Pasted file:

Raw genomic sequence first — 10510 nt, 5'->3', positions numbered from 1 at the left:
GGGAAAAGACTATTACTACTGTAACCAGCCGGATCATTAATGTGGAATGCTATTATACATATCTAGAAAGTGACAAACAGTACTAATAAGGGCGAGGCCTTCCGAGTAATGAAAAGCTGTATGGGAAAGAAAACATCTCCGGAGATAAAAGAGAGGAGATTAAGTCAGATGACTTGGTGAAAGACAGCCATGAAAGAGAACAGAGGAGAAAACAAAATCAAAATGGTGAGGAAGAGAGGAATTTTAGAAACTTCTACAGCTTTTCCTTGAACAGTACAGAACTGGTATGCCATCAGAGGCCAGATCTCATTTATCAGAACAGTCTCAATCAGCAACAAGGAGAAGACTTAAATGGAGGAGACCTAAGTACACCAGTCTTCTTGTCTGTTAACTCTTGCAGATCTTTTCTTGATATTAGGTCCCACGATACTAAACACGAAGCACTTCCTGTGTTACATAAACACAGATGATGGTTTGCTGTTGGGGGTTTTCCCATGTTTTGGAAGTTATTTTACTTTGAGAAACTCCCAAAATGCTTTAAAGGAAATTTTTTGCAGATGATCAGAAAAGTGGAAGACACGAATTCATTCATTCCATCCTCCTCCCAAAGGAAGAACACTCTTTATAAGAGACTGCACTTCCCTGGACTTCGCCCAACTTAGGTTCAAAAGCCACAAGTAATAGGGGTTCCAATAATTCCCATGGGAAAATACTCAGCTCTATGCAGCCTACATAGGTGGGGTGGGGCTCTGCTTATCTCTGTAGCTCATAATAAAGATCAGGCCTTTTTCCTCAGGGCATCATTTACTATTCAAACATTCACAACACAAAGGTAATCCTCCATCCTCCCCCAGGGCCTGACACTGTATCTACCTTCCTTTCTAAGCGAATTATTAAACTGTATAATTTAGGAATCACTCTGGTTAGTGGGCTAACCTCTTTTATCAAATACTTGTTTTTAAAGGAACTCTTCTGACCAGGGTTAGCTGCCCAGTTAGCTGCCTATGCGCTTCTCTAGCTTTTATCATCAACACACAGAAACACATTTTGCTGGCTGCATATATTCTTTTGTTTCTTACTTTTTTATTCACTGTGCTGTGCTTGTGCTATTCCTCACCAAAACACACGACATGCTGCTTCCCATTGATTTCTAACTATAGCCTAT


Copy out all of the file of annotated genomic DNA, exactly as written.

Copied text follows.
Raw genomic sequence first — 10510 nt, 5'->3', positions numbered from 1 at the left:
GGGAAAAGACTATTACTACTGTAACCAGCCGGATCATTAATGTGGAATGCTATTATACATATCTAGAAAGTGACAAACAGTACTAATAAGGGCGAGGCCTTCCGAGTAATGAAAAGCTGTATGGGAAAGAAAACATCTCCGGAGATAAAAGAGAGGAGATTAAGTCAGATGACTTGGTGAAAGACAGCCATGAAAGAGAACAGAGGAGAAAACAAAATCAAAATGGTGAGGAAGAGAGGAATTTTAGAAACTTCTACAGCTTTTCCTTGAACAGTACAGAACTGGTATGCCATCAGAGGCCAGATCTCATTTATCAGAACAGTCTCAATCAGCAACAAGGAGAAGACTTAAATGGAGGAGACCTAAGTACACCAGTCTTCTTGTCTGTTAACTCTTGCAGATCTTTTCTTGATATTAGGTCCCACGATACTAAACACGAAGCACTTCCTGTGTTACATAAACACAGATGATGGTTTGCTGTTGGGGGTTTTCCCATGTTTTGGAAGTTATTTTACTTTGAGAAACTCCCAAAATGCTTTAAAGGAAATTTTTTGCAGATGATCAGAAAAGTGGAAGACACGAATTCATTCATTCCATCCTCCTCCCAAAGGAAGAACACTCTTTATAAGAGACTGCACTTCCCTGGACTTCGCCCAACTTAGGTTCAAAAGCCACAAGTAATAGGGGTTCCAATAATTCCCATGGGAAAATACTCAGCTCTATGCAGCCTACATAGGTGGGGTGGGGCTCTGCTTATCTCTGTAGCTCATAATAAAGATCAGGCCTTTTTCCTCAGGGCATCATTTACTATTCAAACATTCACAACACAAAGGTAATCCTCCATCCTCCCCCAGGGCCTGACACTGTATCTACCTTCCTTTCTAAGCGAATTATTAAACTGTATAATTTAGGAATCACTCTGGTTAGTGGGCTAACCTCTTTTATCAAATACTTGTTTTTAAAGGAACTCTTCTGACCAGGGTTAGCTGCCCAGTTAGCTGCCTATGCGCTTCTCTAGCTTTTATCATCAACACACAGAAACACATTTTGCTGGCTGCATATATTCTTTTGTTTCTTACTTTTTTATTCACTGTGCTGTGCTTGTGCTATTCCTCACCAAAACACACGACATGCTGCTTCCCATTGATTTCTAACTATAGCCTAT